It has been two years since the Grievance Panel was the talk of the campus, with faculty and student groups demanding change to this important judicial process that has been unable to earn the trust of the student body. Suggestions for reform have gone as far as recommending it should be disbanded, while others, like Gamble in her report, want to make changes to the potentially positive system we have now. Since 2006, panel members have been working to improve the system, and Gamble has been finishing her research.
One thing we can all agree on is that we wanted President Taylor to form a task force charged with fixing the Grievance Panel in 2006, and we still want it now. This is one of the demands SASS released this week, and we demand the same thing. There needs to be a task force that forms and meets at least once before the term ends. This seems reasonable, since it has been two years since we first asked for it, and now there is a solid base of research to start from.
It is important that this happens this term because there is no reason for us to wait for history to repeat itself. When the panel was reformed in 1993, it was in response to a sexual assault case that was not handled well under the old model. When changes were again demanded in 2006, it was in response to a series of sexual assault cases that were not handled well. If Taylor puts this off any longer fully knowing that this is a problem, then he is not doing his job and is not defending the safety of Knox students.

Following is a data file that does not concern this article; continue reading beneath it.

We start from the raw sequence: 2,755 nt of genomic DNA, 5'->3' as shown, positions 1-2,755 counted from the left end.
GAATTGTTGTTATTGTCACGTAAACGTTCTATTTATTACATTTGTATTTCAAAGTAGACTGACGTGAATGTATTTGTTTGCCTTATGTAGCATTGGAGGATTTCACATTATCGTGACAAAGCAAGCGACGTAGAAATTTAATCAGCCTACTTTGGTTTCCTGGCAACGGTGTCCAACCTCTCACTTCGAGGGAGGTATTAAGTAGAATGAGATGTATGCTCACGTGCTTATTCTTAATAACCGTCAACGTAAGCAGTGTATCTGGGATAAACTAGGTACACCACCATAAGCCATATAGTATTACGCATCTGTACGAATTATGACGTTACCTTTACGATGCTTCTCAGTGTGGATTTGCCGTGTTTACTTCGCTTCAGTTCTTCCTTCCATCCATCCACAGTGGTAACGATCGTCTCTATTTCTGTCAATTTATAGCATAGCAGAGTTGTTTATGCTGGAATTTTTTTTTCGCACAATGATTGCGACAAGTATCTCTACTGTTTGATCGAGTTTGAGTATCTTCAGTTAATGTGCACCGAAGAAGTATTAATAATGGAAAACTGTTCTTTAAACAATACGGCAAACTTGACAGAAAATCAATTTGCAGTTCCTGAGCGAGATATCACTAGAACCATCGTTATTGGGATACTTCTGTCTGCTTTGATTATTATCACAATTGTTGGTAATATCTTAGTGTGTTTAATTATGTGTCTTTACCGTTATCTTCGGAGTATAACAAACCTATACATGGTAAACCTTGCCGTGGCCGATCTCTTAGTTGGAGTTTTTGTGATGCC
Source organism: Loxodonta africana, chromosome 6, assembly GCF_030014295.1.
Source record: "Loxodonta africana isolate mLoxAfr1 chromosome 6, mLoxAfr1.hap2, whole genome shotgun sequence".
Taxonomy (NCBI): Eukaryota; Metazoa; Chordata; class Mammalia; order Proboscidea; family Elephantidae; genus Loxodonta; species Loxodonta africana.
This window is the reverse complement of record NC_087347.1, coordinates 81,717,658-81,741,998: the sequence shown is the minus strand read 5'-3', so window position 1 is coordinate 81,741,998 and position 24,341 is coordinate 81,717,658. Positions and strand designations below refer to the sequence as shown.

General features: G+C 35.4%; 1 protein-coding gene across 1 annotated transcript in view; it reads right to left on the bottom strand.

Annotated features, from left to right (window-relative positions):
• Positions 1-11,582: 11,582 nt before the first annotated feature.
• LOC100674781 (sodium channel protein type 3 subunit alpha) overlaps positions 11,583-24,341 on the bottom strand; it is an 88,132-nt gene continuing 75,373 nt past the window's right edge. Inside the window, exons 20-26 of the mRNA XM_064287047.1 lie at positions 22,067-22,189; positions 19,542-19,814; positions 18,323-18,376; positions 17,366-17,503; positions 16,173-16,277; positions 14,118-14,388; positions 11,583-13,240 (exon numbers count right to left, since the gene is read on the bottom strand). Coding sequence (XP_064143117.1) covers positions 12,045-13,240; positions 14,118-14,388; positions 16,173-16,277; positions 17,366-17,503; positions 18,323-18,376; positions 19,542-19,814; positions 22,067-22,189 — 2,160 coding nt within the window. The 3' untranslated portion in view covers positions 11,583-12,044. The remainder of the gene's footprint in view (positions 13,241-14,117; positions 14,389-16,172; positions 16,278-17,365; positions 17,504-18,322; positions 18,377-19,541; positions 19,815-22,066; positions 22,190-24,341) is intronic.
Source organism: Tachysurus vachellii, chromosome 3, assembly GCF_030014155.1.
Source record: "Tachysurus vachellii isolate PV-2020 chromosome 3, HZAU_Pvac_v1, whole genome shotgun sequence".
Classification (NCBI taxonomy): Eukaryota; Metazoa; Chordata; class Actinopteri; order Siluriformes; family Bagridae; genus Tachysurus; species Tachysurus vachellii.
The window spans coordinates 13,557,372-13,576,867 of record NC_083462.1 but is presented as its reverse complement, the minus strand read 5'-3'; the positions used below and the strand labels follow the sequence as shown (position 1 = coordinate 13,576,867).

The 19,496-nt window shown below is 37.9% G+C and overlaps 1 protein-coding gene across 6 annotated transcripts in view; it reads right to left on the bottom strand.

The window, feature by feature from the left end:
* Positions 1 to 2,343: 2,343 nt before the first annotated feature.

Speaking of sweeping things under the rug, Knox women lost their access to cheap reproductive health care last year and, largely, didn’t even notice. When the administration denied ever knowing they’d made a contract with Family Planning, much less canceling it, they pulled a classic Knox move: keeping quiet about something important and hoping we’ll eventually forget about it, never bothering to take them to task.
We can learn something from this about defending our own safety. It is becoming increasingly clear that the Knox administration might not volunteer vital information, public health concern or not, if it poses any kind of public relations risk or inconvenience. Therefore, we have to make them. We need to put in the effort to stay on top of uncomfortable issues like sexual health and sexual assault. It is the responsibility of any good citizen to stay informed, especially if the people who hold all the cards would rather you didn’t. Keep on your toes, people. There ain’t no such thing as a free lunch.